Columbia University students dumped dozens of mattresses outside the university president's home yesterday in protest over the treatment of Emma Sulkowicz, a senior who has pledged to carry a mattress around with her until her alleged rapist is expelled.

The protest involved over 150 members of the Columbia University community, including students, faculty members and alumni, according to the Columbia Spectator. Student activist group No Red Tape organizing the dump, which was inspired by Sulkowicz's "Carry That Weight" senior thesis. Sulkowicz alleges that she was brutally beaten and raped on the first day of her sophomore year, and says her rapist was found "not responsible." She and two other women who were allegedly raped by the same assailant say they were treated reprehensibly by the school administration and by the NYPD, and she, along with 22 other students, have filed three federal lawsuits against the school alleging that they've mishandled reports of sexual assault and rape.

Yesterday's protest was one of thousands held on campuses all over the country, as part of a “Carry That Weight” national day of action in Sulkowicz's honor. Barnard and Columbia students dumped 28 mattresses outside President Lee Bollinger's home:

Stacking mattresses on President Bollinger's doorstep. #carrythatweight

A photo posted by Jo Chiang (@jochiang) on

Carry That Weight #protest

A photo posted by Dylan C. (@dylpickledude) on

Protestors also left Bollinger a list of demands regarding the administration's handling of victims of sexual violence. The university has pledged to change its policies regarding sexual assault, but some students say that's not enough. "There is a simple solution to making this campus safe: Expel rapists," one protestor told DNAinfo.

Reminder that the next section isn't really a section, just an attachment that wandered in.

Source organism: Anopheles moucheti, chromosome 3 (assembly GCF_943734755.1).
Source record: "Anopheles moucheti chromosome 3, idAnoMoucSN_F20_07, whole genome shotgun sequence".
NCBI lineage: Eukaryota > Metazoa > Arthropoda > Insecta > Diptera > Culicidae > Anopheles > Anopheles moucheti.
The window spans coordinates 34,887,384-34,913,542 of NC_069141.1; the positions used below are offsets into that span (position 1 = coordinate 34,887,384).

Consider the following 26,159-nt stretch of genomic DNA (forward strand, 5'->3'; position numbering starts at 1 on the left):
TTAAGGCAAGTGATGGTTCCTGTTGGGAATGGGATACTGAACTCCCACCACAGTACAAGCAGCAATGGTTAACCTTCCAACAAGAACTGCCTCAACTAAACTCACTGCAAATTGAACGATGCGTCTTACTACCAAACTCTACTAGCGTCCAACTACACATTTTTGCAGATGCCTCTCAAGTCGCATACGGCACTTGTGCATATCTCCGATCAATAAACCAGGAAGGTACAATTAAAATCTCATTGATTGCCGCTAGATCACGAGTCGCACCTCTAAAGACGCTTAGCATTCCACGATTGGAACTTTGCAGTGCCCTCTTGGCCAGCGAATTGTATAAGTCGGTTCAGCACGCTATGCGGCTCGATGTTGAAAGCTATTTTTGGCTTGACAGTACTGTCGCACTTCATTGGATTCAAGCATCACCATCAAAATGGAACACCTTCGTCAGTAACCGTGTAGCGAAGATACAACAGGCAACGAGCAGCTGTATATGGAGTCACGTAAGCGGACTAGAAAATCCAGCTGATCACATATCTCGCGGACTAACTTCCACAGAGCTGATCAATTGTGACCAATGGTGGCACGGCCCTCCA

Columbia students held a similar rally in September, bringing their own mattresses to an on-campus demonstration. Columbia students—and students on campuses nationwide—have won support from elected officials, and President Obama recently launched a nationwide campaign to combat sexual assault on campus.

The university tells us that "the people and policies dedicated to addressing gender-based misconduct at Columbia are unsurpassed among the nation’s colleges and universities," and that officials have made changes to the administration's handling of sexual assault. Their statement:

We understand that reports about these cases in the media can be deeply distressing and our hearts go out to any students who feel they have been mistreated. Importantly, the University will not address reports about individual cases or experiences. This is so not only because of federal student privacy law but also—and most fundamentally—because of our commitment to help students feel as comfortable as possible accessing the many resources to support them on campus without concern that the University would ever comment publicly on them or their experiences. As a University we have made substantial new investments to further strengthen our personnel, physical resources, and policies dedicated to preventing and responding to gender based-misconduct.